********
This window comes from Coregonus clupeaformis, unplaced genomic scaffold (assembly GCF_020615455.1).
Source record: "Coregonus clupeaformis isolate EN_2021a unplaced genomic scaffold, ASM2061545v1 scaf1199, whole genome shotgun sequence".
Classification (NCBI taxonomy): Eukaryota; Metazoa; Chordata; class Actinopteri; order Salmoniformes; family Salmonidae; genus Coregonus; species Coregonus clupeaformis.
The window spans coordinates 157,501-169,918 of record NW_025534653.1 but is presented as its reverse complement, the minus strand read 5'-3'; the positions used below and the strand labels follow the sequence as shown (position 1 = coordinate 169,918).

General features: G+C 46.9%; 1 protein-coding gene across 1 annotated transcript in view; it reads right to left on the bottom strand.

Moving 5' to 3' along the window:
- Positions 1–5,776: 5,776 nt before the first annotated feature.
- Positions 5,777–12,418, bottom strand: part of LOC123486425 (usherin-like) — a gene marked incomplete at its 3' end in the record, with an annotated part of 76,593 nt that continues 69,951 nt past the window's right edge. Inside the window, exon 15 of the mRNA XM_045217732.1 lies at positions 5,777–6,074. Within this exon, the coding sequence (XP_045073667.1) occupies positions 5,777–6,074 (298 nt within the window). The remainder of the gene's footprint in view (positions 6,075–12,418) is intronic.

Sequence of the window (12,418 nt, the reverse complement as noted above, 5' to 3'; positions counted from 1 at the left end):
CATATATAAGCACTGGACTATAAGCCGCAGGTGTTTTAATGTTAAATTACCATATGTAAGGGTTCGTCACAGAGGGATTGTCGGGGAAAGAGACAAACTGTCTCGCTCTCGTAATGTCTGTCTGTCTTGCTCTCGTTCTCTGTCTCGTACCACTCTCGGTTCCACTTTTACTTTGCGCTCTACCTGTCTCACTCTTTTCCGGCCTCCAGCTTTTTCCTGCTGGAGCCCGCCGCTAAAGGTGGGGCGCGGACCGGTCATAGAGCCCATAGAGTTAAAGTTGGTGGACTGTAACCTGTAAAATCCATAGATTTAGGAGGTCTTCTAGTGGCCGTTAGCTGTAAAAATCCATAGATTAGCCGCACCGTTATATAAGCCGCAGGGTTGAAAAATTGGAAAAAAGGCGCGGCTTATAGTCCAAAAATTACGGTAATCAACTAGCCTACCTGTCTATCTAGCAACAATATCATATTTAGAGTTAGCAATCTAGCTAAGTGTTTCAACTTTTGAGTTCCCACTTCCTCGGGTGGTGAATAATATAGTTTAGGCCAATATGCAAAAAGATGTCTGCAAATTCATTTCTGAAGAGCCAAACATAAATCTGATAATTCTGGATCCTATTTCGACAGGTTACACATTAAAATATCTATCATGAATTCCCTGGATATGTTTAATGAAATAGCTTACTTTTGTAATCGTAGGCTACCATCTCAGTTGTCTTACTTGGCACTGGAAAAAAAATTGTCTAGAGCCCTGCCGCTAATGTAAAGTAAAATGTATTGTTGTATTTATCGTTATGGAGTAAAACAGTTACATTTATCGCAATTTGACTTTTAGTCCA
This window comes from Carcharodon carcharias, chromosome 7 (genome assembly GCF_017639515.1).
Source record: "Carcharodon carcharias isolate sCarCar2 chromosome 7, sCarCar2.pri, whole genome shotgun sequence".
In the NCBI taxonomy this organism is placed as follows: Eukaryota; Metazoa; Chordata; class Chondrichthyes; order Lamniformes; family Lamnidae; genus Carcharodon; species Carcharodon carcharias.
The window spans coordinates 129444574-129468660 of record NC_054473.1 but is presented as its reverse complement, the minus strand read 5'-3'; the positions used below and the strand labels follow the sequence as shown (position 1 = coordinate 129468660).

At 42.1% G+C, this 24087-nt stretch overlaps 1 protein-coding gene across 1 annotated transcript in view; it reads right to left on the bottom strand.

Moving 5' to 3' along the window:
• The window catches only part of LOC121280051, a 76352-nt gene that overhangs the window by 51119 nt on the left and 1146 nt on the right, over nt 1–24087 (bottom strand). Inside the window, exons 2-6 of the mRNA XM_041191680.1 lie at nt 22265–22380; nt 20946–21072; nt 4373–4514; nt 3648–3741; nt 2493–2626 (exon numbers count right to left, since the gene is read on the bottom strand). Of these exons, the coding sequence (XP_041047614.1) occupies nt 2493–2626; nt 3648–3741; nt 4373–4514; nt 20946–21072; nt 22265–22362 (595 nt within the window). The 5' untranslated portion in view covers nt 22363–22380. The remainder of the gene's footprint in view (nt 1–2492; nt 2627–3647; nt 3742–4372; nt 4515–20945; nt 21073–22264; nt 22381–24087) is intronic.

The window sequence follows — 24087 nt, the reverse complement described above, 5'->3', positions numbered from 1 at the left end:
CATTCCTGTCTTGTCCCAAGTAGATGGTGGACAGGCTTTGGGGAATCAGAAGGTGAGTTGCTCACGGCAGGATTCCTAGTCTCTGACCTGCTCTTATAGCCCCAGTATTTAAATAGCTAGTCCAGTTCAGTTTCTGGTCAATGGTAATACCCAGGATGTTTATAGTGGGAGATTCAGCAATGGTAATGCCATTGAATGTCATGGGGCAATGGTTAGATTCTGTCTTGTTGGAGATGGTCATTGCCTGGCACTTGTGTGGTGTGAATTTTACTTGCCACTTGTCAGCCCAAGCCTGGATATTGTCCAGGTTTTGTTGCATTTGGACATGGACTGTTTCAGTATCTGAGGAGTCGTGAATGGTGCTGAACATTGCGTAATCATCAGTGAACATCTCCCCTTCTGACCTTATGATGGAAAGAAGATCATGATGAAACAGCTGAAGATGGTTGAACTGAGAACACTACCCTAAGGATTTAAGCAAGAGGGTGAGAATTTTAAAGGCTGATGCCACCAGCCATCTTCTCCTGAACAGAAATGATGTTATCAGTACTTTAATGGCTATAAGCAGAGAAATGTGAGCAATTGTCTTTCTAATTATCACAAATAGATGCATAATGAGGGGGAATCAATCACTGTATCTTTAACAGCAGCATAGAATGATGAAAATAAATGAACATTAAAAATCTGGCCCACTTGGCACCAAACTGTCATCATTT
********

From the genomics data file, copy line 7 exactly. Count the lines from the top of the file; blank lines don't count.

- Positions 1–5,776: 5,776 nt before the first annotated feature.